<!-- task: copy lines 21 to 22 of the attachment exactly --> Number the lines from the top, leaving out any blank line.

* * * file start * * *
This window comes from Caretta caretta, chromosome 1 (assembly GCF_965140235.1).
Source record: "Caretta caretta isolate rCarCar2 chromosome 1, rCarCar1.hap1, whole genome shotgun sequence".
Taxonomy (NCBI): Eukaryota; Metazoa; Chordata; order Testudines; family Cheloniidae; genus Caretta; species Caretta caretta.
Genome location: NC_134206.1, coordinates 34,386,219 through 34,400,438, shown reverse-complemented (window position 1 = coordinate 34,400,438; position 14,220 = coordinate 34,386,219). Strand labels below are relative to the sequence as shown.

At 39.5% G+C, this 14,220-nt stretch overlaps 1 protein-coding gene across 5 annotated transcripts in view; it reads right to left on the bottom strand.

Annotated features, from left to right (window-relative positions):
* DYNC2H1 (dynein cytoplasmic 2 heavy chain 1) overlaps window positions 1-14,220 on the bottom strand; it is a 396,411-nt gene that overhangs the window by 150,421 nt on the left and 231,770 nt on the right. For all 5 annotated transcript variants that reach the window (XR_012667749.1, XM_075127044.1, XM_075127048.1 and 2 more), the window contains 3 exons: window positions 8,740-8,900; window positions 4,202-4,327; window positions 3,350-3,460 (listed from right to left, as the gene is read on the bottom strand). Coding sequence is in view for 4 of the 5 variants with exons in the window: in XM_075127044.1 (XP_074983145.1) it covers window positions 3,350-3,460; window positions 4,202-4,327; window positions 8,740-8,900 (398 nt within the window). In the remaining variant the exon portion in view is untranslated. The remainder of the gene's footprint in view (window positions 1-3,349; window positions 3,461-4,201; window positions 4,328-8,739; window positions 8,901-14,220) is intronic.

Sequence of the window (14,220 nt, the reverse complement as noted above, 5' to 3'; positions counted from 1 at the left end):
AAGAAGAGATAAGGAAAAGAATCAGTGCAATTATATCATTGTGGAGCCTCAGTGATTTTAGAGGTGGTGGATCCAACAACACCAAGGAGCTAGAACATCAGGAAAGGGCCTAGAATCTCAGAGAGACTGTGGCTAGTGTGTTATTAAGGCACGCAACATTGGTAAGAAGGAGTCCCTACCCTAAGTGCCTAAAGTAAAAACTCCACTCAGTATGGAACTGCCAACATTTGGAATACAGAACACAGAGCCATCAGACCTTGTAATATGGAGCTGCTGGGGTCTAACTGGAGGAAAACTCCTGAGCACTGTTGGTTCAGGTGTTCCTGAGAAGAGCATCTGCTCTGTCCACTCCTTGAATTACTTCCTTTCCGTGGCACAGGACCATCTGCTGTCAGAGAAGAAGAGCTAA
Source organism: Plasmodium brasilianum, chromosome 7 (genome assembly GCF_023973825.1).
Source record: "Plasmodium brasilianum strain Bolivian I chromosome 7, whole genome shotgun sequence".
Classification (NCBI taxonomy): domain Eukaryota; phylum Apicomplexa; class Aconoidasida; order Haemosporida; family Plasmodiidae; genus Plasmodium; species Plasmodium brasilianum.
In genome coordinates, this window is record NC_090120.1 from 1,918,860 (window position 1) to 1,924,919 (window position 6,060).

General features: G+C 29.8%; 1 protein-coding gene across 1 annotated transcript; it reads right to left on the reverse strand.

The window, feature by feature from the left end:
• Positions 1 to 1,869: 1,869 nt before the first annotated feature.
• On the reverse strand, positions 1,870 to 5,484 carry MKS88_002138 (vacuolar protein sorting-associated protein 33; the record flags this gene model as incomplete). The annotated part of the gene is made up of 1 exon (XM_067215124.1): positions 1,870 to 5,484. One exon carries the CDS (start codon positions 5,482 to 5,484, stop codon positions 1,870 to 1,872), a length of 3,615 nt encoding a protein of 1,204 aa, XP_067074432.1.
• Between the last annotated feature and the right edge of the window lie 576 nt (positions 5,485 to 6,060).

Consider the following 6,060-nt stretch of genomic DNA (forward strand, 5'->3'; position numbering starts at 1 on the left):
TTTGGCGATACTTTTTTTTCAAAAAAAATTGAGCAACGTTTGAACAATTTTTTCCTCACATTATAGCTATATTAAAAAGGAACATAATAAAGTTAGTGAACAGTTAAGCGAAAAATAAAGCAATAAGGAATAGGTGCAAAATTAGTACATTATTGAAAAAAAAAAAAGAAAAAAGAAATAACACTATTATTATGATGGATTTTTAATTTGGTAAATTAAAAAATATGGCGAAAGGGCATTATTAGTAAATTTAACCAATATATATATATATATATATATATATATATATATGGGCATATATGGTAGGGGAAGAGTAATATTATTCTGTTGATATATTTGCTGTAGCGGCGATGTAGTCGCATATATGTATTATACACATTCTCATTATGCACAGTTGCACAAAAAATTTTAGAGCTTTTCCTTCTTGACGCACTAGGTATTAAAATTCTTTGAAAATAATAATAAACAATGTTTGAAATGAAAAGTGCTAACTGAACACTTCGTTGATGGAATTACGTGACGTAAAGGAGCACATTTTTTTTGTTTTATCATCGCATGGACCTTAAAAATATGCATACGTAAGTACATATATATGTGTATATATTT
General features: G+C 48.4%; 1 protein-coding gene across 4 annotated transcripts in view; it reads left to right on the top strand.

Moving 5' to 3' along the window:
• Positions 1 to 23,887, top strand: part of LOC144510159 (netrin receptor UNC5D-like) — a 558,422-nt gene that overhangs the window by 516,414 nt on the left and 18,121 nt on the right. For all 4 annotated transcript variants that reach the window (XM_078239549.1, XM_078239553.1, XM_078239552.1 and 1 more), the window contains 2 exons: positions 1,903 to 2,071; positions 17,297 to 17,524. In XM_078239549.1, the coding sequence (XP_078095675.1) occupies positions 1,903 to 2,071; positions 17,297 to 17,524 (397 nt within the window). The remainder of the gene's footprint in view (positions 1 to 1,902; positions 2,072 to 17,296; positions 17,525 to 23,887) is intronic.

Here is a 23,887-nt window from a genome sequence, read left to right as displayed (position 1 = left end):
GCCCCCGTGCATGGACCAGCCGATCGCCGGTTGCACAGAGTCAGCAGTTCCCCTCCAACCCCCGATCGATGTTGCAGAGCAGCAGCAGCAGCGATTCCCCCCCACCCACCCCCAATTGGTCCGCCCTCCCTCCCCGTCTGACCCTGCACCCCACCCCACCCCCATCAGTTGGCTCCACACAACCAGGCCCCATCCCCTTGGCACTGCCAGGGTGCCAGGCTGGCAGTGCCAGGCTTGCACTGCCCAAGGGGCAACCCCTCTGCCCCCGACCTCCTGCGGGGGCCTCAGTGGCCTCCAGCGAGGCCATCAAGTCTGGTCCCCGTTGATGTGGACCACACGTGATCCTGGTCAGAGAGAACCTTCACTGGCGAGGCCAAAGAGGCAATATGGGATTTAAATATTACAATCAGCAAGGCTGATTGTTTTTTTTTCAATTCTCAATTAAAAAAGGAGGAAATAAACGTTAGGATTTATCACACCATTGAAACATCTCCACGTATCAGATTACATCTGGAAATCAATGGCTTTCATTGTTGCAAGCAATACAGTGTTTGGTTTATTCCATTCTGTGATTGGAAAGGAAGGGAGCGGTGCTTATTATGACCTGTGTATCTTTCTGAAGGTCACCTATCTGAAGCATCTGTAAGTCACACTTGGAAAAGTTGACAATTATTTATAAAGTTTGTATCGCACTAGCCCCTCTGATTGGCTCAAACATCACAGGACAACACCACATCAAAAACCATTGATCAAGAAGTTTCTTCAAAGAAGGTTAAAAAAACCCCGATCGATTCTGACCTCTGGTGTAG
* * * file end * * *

General features: G+C 48.4%; 1 protein-coding gene across 4 annotated transcripts in view; it reads left to right on the top strand.

Moving 5' to 3' along the window: